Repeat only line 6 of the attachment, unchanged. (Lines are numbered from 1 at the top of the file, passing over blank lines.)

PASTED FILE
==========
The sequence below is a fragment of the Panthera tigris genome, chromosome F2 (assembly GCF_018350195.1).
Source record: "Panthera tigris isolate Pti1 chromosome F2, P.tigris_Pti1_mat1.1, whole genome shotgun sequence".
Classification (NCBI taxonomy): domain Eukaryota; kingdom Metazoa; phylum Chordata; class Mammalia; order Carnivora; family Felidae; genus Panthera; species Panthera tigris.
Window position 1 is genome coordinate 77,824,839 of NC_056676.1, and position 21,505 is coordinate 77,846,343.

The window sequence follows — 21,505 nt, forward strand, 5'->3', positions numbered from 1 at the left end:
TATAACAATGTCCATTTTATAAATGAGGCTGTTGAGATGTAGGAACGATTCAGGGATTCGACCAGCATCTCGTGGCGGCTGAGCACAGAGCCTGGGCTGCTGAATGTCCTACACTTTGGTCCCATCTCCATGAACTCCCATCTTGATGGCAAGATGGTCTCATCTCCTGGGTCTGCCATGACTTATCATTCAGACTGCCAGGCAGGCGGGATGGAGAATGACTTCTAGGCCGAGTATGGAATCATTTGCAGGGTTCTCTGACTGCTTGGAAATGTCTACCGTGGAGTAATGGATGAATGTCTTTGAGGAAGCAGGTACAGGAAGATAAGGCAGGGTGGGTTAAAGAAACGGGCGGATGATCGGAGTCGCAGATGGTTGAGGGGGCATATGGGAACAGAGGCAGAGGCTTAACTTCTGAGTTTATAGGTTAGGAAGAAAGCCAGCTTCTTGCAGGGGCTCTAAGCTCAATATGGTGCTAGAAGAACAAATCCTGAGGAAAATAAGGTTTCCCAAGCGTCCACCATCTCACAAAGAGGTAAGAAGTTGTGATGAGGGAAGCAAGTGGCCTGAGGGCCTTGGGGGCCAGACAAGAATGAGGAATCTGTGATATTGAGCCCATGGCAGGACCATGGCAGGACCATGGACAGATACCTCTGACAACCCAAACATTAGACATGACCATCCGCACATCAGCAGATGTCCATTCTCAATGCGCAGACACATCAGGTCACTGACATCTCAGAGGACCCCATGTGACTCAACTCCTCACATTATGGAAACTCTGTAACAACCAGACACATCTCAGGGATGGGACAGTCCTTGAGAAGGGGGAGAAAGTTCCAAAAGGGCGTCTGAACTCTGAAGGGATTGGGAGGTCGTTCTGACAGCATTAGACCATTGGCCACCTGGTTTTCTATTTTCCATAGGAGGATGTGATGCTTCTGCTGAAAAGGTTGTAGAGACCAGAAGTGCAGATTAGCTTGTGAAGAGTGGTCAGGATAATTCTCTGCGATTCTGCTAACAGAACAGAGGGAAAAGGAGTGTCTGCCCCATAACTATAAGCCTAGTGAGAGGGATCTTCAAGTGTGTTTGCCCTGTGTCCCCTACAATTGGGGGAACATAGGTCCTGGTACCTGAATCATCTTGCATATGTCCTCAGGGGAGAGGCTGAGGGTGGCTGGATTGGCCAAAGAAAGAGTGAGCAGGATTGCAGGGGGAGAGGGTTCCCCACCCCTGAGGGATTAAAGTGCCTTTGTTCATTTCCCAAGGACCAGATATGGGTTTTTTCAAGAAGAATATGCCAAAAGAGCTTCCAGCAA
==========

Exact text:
TATAACAATGTCCATTTTATAAATGAGGCTGTTGAGATGTAGGAACGATTCAGGGATTCGACCAGCATCTCGTGGCGGCTGAGCACAGAGCCTGGGCTGCTGAATGTCCTACACTTTGGTCCCATCTCCATGAACTCCCATCTTGATGGCAAGATGGTCTCATCTCCTGGGTCTGCCATGACTTATCATTCAGACTGCCAGGCAGGCGGGATGGAGAATGACTTCTAGGCCGAGTATGGAATCATTTGCAGGGTTCTCTGACTGCTTGGAAATGTCTACCGTGGAGTAATGGATGAATGTCTTTGAGGAAGCAGGTACAGGAAGATAAGGCAGGGTGGGTTAAAGAAACGGGCGGATGATCGGAGTCGCAGATGGTTGAGGGGGCATATGGGAACAGAGGCAGAGGCTTAACTTCTGAGTTTATAGGTTAGGAAGAAAGCCAGCTTCTTGCAGGGGCTCTAAGCTCAATATGGTGCTAGAAGAACAAATCCTGAGGAAAATAAGGTTTCCCAAGCGTCCACCATCTCACAAAGAGGTAAGAAGTTGTGATGAGGGAAGCAAGTGGCCTGAGGGCCTTGGGGGCCAGACAAGAATGAGGAATCTGTGATATTGAGCCCATGGCAGGACCATGGCAGGACCATGGACAGATACCTCTGACAACCCAAACATTAGACATGACCATCCGCACATCAGCAGATGTCCATTCTCAATGCGCAGACACATCAGGTCACTGACATCTCAGAGGACCCCATGTGACTCAACTCCTCACATTATGGAAACTCTGTAACAACCAGACACATCTCAGGGATGGGACAGTCCTTGAGAAGGGGGAGAAAGTTCCAAAAGGGCGTCTGAACTCTGAAGGGATTGGGAGGTCGTTCTGACAGCATTAGACCATTGGCCACCTGGTTTTCTATTTTCCATAGGAGGATGTGATGCTTCTGCTGAAAAGGTTGTAGAGACCAGAAGTGCAGATTAGCTTGTGAAGAGTGGTCAGGATAATTCTCTGCGATTCTGCTAACAGAACAGAGGGAAAAGGAGTGTCTGCCCCATAACTATAAGCCTAGTGAGAGGGATCTTCAAGTGTGTTTGCCCTGTGTCCCCTACAATTGGGGGAACATAGGTCCTGGTACCTGAATCATCTTGCATATGTCCTCAGGGGAGAGGCTGAGGGTGGCTGGATTGGCCAAAGAAAGAGTGAGCAGGATTGCAGGGGGAGAGGGTTCCCCACCCCTGAGGGATTAAAGTGCCTTTGTTCATTTCCCAAGGACCAGATATGGGTTTTTTCAAGAAGAATATGCCAAAAGAGCTTCCAGCAA